In the case of http, it will export the end point under a new URL rooted from the name of the exporter.
Currently, the connection pools have a different name based mechanism to export different stats. The exporter functionality should support this prefixing, which will eliminate the boiler-plate code in those components.
A prototype of this implementation (aka embedder) is present in the vtdirect branch. This needs to be cleaned up and ported to the latest code.
There is no need for the exporter to provide the option to consolidate without the name because the dimension dropper can cover that functionality.
It’s possible to achieve backward compatibility for stats by creating an exporter with a name (tablet id), and then dropping that dimension in stats. However, it’ll work only for stats and not for the http endpoints. For this reason, we need to support explicit code paths for the anonymous exporters. Plus, it makes things more explicit.
The TabletServer already has most, if not all, of its input flags consolidated into a Config struct under tabletenv. The existing flags initialize a DefaultConfig global variable. If the command line specifies a newly defined flag, like -tablet_config=’filename.yaml’, then we can branch off into code that reads the yaml file and initializes the configs from there.
The code will load the global part of the yaml into a “global” Config. For each tablet specific config, the global config will be copied first, and then the tablet specific overrides will be overwritten into the copied values.
This is an opportunity for us to rename the members of the Config struct to use better names and data types. The yaml tags will have to match these new names.
Given that vitess uses protos everywhere, we could look at standardizing on a generic way to convert yaml to and from protos. This will allow us to look at converting all formats to yaml. If this sounds viable, we can convert the Config struct to be generated from a proto, and then have yaml tags that can convert into it. This will future-proof us in case we decide to go this route.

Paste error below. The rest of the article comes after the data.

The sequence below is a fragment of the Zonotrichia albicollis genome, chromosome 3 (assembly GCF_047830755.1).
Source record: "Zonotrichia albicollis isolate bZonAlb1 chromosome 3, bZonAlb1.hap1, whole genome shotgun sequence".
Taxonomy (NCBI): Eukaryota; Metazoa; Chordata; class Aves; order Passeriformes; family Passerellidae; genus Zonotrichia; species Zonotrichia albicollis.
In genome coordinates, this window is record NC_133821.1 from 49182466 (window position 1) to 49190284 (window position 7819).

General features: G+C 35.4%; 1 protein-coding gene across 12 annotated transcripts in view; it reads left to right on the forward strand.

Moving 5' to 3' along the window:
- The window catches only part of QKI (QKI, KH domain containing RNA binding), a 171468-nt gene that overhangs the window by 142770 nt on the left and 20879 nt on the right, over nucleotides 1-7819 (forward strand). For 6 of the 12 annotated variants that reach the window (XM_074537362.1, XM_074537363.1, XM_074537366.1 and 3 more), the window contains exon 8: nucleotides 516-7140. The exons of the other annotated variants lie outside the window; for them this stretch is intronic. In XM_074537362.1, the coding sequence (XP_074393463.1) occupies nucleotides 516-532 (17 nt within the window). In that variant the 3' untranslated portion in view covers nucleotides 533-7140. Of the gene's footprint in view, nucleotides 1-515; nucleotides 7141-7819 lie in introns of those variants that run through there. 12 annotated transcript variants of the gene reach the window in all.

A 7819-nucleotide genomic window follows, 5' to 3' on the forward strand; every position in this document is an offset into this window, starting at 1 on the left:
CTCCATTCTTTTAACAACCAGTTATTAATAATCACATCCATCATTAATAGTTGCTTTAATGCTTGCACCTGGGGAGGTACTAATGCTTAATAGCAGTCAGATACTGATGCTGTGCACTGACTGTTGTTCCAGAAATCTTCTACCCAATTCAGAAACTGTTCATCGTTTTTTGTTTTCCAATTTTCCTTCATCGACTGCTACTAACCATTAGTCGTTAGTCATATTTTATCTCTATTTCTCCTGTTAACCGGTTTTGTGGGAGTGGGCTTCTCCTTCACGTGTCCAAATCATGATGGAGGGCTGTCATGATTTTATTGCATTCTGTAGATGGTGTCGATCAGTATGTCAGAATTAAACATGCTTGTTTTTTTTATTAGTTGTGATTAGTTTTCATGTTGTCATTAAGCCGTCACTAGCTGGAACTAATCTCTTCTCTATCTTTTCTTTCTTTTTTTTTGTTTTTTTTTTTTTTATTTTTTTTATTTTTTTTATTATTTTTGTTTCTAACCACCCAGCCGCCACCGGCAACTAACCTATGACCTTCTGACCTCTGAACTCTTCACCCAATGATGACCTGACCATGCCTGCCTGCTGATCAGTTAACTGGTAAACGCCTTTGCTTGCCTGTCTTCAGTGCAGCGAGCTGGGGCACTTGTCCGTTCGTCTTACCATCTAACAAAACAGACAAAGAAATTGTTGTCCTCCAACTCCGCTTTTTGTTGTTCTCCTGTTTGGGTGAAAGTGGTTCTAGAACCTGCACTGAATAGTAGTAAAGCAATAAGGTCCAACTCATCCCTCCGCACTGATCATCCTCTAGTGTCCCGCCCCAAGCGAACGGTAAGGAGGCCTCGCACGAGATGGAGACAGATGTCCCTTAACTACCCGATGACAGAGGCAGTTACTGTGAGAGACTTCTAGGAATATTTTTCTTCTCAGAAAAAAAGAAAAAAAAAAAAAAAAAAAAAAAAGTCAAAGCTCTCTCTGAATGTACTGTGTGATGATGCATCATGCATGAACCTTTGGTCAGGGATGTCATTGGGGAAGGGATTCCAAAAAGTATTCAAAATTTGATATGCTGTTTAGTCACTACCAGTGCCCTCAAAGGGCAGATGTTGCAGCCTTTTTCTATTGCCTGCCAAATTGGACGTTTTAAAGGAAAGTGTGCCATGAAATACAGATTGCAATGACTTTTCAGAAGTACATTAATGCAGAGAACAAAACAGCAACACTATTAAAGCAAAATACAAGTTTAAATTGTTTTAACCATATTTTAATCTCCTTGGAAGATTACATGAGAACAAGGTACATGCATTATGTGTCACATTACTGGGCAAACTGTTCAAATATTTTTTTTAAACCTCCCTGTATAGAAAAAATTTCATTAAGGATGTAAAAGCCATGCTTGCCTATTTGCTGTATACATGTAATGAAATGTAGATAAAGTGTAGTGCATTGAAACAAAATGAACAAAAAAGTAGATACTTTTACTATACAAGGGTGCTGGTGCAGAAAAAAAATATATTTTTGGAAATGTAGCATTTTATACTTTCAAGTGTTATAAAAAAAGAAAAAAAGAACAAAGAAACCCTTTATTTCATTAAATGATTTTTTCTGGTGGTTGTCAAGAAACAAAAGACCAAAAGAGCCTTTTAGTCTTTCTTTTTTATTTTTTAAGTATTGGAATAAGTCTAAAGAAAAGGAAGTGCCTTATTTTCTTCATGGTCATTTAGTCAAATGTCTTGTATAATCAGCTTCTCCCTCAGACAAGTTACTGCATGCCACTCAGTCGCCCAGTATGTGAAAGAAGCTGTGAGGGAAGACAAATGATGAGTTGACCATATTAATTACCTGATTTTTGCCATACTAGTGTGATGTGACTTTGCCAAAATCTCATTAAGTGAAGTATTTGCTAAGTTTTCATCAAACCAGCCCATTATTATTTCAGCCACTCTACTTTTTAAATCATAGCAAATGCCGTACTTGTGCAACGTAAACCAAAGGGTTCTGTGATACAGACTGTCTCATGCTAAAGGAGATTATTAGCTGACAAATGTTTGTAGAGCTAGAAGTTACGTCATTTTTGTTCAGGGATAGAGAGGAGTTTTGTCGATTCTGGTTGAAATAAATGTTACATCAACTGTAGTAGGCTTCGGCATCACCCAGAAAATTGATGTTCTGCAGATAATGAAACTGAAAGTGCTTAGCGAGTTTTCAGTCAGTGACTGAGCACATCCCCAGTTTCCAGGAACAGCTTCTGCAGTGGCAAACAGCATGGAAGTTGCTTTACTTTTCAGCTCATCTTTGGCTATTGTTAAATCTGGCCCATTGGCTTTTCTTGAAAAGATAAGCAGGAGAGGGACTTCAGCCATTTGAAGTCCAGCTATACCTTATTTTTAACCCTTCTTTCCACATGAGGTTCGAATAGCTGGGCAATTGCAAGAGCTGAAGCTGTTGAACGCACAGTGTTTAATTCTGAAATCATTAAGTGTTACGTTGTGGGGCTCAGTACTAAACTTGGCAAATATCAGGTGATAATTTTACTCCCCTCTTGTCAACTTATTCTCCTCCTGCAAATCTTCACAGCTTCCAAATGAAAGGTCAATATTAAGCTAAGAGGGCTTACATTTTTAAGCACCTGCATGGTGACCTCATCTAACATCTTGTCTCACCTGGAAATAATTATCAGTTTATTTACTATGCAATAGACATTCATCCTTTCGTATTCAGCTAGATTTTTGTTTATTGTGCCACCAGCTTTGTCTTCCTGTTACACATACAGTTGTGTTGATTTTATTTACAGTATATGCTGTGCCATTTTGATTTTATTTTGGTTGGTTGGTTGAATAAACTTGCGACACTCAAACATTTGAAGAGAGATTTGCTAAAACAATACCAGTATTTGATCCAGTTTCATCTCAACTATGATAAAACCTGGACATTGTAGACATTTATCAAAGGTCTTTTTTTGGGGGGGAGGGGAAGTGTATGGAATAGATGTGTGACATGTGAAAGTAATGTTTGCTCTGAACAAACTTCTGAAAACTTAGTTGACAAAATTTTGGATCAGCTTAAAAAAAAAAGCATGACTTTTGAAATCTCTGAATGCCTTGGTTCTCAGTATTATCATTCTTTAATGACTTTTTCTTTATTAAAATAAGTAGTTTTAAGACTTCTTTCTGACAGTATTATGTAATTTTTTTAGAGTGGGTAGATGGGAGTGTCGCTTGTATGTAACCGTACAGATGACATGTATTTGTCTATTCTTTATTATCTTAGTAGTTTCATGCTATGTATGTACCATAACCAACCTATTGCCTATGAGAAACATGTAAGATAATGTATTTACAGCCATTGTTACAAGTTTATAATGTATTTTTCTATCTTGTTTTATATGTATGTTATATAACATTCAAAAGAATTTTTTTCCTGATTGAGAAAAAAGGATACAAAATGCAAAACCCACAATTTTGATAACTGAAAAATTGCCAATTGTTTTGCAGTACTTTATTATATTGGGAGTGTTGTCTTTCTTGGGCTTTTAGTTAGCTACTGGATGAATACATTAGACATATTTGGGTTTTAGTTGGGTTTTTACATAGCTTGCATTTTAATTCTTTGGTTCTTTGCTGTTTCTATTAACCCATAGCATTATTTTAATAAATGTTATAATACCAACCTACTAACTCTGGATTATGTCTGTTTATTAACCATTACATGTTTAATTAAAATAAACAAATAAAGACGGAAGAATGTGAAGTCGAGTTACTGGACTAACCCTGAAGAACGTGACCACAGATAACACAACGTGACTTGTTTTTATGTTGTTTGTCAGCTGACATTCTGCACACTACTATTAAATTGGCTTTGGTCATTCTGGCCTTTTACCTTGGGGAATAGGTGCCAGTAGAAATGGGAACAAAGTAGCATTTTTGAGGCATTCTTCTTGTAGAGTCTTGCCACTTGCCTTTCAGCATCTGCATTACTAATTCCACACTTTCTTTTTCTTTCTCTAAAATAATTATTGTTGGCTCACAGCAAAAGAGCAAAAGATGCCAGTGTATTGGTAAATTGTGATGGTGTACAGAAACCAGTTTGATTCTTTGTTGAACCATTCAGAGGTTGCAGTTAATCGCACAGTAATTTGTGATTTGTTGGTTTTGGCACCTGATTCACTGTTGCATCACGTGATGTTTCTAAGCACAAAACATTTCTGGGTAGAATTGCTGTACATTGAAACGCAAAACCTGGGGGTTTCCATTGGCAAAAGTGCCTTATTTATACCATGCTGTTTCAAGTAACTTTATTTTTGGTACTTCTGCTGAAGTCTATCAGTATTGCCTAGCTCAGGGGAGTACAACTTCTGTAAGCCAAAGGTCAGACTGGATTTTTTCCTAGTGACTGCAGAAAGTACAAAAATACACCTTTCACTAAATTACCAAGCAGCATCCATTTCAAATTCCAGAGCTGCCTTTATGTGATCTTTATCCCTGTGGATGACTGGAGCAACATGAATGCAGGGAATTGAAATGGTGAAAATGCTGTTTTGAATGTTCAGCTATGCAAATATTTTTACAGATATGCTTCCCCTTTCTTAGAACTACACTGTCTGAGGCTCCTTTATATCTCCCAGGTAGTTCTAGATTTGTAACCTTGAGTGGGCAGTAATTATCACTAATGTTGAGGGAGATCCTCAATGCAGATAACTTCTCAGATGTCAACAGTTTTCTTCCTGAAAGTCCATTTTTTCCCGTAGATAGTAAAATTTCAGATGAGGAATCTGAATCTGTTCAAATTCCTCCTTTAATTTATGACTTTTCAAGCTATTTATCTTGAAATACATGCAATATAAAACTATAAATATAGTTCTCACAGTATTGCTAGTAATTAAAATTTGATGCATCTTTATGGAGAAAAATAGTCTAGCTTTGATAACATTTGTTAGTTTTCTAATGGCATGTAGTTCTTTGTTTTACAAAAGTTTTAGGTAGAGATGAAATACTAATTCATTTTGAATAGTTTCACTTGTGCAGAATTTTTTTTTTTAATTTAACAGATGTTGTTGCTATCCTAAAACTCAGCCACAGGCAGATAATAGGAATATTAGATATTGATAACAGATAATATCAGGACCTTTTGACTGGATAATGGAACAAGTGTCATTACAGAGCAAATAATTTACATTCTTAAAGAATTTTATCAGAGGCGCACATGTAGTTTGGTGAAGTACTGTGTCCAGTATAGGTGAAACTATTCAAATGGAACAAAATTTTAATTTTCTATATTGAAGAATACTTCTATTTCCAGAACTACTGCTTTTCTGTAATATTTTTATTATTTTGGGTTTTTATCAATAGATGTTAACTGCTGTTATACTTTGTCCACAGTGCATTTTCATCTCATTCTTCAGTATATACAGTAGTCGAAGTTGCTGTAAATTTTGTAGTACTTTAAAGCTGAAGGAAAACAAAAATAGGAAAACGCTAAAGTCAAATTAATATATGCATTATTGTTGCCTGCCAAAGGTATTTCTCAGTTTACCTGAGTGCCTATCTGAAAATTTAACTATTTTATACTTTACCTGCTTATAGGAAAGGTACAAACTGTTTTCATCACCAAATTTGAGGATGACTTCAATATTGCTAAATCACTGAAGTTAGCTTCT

The TabletManager change will put everything together for the multi-schema feature.
The ActionAgent data structure will be changed to support multiple tablet servers:
QueryServiceControl will become a list (or map)
UpdateStream will be deleted (deprecated)
TabletAlias, VREngine, _tablet and _blacklistedTables will be added to the QueryServiceControl list
All other members of TabletManager seem unaffected.
The tablet manager API will be extended for cases where requests are specific to a tablet id. For example, GetSchema will now require the tablet id as an additional parameter. For legacy support: if tablet id is empty, then we redirect the request to the only tablet.
Note: VREngine’s queries are actually tablet agnostic. The user is expected to restrict their queries to the dbname of the tablet. This is not a good user experience. We should tighten up the query analyzer of vrengine to add dbname as an additional constraint or fill in the correct value as needed.
VReplication should have a relatively easy change. We already have a field named external mysql. This can be a key into the tablet id Config, which can then be used to pull the mysql credentials needed to connect to the external mysql.
The multi-instance capabilities of VStreamer will naturally extend to support all the observability features we’ll add to it.